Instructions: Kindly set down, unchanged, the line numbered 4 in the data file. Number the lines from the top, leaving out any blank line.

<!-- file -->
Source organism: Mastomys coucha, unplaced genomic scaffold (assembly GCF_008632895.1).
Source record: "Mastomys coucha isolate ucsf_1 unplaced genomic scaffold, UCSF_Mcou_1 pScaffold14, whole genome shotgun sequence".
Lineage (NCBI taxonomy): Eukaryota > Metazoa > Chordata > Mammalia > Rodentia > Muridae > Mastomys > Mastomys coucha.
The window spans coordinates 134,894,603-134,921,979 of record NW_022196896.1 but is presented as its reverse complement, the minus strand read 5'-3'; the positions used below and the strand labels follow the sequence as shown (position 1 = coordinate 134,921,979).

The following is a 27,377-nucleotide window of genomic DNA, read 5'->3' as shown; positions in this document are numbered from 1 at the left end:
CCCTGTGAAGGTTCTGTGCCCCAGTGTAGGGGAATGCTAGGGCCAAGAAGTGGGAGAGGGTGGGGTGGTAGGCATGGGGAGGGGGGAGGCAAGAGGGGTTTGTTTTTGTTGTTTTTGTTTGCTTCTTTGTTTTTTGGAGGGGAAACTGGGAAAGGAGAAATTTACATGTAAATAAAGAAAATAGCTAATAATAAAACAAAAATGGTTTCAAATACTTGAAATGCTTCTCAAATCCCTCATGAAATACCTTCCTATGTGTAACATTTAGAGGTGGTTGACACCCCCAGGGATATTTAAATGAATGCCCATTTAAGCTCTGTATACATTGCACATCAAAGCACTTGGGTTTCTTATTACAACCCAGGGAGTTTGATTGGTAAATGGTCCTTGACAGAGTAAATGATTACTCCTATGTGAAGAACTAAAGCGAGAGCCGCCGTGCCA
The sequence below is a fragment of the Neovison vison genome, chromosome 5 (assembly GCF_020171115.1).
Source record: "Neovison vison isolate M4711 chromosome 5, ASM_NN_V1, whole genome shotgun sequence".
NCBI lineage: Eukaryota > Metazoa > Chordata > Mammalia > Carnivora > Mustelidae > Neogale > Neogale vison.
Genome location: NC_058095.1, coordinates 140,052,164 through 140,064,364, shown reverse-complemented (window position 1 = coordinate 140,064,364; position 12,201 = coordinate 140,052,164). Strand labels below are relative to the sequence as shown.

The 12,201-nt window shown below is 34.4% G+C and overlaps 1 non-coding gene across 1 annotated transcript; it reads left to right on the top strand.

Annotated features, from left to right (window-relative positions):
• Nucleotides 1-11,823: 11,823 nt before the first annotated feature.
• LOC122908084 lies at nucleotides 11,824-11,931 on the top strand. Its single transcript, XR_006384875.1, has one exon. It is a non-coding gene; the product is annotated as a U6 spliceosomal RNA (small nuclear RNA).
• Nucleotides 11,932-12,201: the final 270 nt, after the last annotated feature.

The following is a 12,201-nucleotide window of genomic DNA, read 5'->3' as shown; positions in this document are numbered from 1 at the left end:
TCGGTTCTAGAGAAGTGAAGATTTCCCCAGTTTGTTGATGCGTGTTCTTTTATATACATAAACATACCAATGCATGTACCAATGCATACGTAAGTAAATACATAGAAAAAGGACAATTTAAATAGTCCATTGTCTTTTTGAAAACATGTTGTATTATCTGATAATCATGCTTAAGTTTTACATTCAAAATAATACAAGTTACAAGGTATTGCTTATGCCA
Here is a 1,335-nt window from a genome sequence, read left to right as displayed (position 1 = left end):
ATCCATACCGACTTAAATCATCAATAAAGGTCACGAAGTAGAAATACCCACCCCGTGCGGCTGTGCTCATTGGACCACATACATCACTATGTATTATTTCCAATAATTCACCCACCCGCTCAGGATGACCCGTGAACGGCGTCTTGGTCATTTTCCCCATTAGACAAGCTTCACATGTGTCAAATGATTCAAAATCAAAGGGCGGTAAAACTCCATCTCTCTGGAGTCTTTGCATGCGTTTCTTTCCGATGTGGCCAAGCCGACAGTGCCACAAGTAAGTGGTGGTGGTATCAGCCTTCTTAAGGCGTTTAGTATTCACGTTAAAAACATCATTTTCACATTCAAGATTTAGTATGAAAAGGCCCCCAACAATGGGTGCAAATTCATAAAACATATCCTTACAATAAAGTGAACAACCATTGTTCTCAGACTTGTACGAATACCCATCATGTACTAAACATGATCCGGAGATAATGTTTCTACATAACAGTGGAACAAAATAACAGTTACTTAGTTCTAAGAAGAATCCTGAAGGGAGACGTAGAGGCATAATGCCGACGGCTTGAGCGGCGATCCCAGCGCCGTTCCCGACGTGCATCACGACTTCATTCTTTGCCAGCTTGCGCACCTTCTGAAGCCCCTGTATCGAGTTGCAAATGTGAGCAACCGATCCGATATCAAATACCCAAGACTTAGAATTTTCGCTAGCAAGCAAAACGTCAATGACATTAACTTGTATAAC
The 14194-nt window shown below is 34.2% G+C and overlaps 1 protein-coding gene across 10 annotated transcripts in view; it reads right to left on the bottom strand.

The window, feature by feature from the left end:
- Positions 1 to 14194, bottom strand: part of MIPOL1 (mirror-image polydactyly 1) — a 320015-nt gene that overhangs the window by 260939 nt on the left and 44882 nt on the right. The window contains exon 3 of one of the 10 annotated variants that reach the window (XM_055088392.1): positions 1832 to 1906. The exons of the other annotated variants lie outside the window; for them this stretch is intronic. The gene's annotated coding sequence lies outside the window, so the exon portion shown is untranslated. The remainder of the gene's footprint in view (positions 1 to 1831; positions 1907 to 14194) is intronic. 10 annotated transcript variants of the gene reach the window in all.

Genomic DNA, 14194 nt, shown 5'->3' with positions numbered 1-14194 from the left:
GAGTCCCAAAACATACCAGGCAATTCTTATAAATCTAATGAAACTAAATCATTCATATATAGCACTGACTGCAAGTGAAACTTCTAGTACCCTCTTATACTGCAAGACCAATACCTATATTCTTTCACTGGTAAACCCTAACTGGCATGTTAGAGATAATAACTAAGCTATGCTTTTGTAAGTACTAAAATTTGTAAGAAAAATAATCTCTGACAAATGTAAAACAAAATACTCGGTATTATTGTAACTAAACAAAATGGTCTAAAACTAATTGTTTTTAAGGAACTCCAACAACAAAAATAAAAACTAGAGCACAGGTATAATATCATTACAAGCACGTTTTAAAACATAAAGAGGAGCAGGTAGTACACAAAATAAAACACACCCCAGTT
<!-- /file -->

The window spans coordinates 134,894,603-134,921,979 of record NW_022196896.1 but is presented as its reverse complement, the minus strand read 5'-3'; the positions used below and the strand labels follow the sequence as shown (position 1 = coordinate 134,921,979).